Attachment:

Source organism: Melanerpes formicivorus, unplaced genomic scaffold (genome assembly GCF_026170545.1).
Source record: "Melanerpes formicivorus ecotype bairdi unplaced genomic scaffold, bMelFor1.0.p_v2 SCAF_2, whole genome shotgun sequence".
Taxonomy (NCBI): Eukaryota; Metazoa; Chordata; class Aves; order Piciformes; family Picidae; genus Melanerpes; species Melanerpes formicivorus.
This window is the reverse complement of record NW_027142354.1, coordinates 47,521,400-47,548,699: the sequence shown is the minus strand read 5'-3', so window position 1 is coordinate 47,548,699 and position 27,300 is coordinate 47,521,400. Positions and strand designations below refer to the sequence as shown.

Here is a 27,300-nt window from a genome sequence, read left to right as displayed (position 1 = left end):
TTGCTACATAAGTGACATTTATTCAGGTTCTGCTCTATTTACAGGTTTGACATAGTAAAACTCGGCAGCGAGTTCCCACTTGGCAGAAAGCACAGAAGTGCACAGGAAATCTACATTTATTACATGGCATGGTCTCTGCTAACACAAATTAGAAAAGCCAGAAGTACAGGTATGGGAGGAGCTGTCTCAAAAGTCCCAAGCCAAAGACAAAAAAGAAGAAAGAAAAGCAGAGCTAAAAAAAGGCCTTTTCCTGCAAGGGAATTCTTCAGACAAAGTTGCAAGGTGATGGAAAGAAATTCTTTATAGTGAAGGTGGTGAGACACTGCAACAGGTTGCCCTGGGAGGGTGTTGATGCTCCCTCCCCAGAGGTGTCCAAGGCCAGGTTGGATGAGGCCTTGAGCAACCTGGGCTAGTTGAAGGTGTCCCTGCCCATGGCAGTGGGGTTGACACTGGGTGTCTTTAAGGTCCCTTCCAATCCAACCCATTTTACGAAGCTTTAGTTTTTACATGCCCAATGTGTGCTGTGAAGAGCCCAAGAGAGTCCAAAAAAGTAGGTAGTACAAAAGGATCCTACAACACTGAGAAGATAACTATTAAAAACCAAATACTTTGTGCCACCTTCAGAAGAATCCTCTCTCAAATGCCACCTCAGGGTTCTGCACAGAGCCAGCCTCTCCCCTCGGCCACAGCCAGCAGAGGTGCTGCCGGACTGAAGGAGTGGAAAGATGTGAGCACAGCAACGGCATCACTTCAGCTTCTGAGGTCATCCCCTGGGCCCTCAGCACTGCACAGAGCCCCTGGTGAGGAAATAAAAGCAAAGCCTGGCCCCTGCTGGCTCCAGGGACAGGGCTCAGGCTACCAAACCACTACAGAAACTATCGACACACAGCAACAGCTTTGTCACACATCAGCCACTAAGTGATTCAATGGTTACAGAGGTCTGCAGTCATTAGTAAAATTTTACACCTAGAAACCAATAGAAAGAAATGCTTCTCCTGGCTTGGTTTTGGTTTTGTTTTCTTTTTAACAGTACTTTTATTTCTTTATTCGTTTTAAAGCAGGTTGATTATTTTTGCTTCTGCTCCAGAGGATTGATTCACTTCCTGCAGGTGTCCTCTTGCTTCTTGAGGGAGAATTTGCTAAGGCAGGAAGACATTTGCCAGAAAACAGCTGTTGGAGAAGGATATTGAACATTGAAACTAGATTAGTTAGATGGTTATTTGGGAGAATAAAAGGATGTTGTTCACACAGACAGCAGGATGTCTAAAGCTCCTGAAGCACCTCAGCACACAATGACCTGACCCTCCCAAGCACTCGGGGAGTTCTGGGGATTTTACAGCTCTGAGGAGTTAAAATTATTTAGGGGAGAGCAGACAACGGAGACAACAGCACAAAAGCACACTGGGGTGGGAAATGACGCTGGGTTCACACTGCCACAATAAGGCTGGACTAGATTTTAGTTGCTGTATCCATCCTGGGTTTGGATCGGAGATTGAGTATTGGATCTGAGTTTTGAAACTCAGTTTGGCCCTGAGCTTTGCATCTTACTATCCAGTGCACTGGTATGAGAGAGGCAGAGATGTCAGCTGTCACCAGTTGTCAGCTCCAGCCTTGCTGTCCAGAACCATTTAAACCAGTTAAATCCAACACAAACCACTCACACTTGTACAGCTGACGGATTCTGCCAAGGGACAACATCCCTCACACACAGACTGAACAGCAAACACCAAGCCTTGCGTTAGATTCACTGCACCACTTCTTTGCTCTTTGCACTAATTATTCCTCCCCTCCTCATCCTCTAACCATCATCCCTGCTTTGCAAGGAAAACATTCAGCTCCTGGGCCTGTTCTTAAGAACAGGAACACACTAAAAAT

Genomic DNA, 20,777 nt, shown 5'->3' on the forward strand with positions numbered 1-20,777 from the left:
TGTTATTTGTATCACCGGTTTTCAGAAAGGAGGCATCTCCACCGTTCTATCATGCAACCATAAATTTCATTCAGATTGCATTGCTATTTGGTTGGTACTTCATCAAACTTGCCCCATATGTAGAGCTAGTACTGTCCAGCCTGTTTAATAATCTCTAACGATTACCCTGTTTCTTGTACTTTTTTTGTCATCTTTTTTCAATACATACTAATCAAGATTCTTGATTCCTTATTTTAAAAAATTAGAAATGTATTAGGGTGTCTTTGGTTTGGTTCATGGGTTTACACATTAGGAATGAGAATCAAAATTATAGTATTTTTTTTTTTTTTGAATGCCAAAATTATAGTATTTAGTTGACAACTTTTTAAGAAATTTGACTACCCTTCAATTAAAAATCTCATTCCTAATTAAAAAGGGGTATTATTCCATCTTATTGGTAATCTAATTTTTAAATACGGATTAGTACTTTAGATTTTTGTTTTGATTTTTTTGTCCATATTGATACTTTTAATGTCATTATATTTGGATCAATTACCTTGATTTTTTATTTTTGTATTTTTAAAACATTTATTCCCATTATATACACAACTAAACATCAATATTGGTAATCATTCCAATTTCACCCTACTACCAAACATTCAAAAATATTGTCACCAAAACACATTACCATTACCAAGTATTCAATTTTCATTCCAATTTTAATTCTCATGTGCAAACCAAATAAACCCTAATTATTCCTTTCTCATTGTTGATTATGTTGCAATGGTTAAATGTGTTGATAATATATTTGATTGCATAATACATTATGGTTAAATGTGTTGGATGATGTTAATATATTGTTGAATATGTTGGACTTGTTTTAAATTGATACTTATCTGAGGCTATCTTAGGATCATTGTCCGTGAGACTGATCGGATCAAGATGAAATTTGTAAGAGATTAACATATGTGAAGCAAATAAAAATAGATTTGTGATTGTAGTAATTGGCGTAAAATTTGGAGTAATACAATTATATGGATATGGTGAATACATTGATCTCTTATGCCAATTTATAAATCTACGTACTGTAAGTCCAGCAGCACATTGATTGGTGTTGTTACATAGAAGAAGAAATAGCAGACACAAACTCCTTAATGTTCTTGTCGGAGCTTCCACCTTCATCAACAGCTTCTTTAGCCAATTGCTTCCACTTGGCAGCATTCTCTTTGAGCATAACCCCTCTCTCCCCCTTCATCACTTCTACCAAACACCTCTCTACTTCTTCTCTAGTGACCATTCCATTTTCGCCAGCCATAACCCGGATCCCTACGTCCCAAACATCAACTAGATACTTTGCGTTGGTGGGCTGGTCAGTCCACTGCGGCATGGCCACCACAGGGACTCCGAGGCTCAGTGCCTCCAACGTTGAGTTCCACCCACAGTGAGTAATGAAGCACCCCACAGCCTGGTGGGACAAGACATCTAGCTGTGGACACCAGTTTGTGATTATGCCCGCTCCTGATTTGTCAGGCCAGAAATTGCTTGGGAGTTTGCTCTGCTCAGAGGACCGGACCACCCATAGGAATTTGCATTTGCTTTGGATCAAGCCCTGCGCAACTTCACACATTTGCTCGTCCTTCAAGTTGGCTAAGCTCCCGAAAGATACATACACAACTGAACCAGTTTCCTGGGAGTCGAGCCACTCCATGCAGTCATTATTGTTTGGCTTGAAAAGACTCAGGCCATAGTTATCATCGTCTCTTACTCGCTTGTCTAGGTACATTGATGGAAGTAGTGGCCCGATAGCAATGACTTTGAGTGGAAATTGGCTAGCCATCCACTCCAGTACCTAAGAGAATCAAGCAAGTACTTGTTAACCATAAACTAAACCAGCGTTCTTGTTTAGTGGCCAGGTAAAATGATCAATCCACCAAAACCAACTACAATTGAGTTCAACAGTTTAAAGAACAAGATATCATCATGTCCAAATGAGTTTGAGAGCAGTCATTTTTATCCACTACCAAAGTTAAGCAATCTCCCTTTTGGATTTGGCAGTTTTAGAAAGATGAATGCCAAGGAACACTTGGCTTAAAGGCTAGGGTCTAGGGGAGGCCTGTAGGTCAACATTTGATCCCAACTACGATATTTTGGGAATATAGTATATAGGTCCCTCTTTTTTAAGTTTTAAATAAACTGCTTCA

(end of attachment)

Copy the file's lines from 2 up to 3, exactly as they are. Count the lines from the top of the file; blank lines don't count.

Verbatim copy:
Source record: "Melanerpes formicivorus ecotype bairdi unplaced genomic scaffold, bMelFor1.0.p_v2 SCAF_2, whole genome shotgun sequence".
Taxonomy (NCBI): Eukaryota; Metazoa; Chordata; class Aves; order Piciformes; family Picidae; genus Melanerpes; species Melanerpes formicivorus.